As it turned out, my two years on active duty were some of the most important of my life. My service on that carrier was what some call a "seminal event" in my life.
The Navy took a nebbish Jewish boy who had effectively never been away from home, never had much responsibility outside of school, never had mixed with "other" people and it taught him what life is all about, lessons that came in handy later in life.
I would like to see the draft reinstated.
Actually, I would like to see two years of universal service for every young person in America, whether it be in the military, in the police force, the medical service, peace corps, whatever.
I think that everybody owes something to the country that keeps him or her free. Universal service is one way to pay that important bill.
The draft was ended in 1973. Since that time, we have lived with a volunteer armed forces, even though only the Marine Corps seems to get all the volunteers it needs.
There is no doubt that the military is better motivated with a volunteer force and better trained.
The lack of the draft, however, allows a small, mostly-minority segment of the population to pay the bill for all the rest of us, and that is not fair, particularly in a democracy, where everybody is supposed to participate.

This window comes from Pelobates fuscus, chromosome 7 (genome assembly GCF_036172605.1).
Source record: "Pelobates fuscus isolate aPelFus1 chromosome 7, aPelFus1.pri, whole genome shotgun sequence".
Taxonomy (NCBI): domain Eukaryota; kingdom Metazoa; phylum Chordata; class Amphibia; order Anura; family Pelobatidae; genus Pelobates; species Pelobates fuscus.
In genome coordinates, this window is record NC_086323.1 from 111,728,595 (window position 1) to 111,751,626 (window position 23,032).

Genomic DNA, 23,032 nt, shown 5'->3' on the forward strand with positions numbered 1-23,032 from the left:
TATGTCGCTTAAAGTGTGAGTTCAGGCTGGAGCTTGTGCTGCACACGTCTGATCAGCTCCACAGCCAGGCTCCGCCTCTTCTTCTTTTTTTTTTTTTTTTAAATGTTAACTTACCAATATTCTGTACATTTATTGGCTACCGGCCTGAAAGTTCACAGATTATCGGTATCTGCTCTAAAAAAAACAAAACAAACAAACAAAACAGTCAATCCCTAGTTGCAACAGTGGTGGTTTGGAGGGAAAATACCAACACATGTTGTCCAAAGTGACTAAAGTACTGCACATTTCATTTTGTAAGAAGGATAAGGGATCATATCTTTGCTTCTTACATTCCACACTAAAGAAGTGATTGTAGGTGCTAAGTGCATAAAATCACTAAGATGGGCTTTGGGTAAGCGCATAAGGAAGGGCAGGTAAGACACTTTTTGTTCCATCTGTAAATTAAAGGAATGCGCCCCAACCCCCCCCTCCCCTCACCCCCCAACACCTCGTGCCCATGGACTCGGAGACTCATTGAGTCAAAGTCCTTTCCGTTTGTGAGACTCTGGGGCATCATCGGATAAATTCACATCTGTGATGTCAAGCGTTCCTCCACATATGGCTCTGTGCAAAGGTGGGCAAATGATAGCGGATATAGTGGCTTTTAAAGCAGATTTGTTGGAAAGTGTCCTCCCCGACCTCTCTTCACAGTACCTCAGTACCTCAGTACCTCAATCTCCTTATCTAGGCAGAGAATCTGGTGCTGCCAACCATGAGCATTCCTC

When the draft was last the law, only young men had to register and serve. That probably would be different this time around.
The women’s movement and the growth of women in combat roles has led us to understand that women can do as well as men in our modern armed forces. They should have to pay the price of liberty along with their male counterparts. I am sure they would want it no other way.
There has been lots of comment on restoring the draft since Charlie Rangel suggested it.
While Rangel said that he was just asking for equity, everybody knew that he was using the draft as a straw man to shoot down the president’s Iraq Attack talk.
"As a combat veteran of the Korean conflict," he said, "I believe that if we are going to send our children to war, the governing principle must be that of shared sacrifice."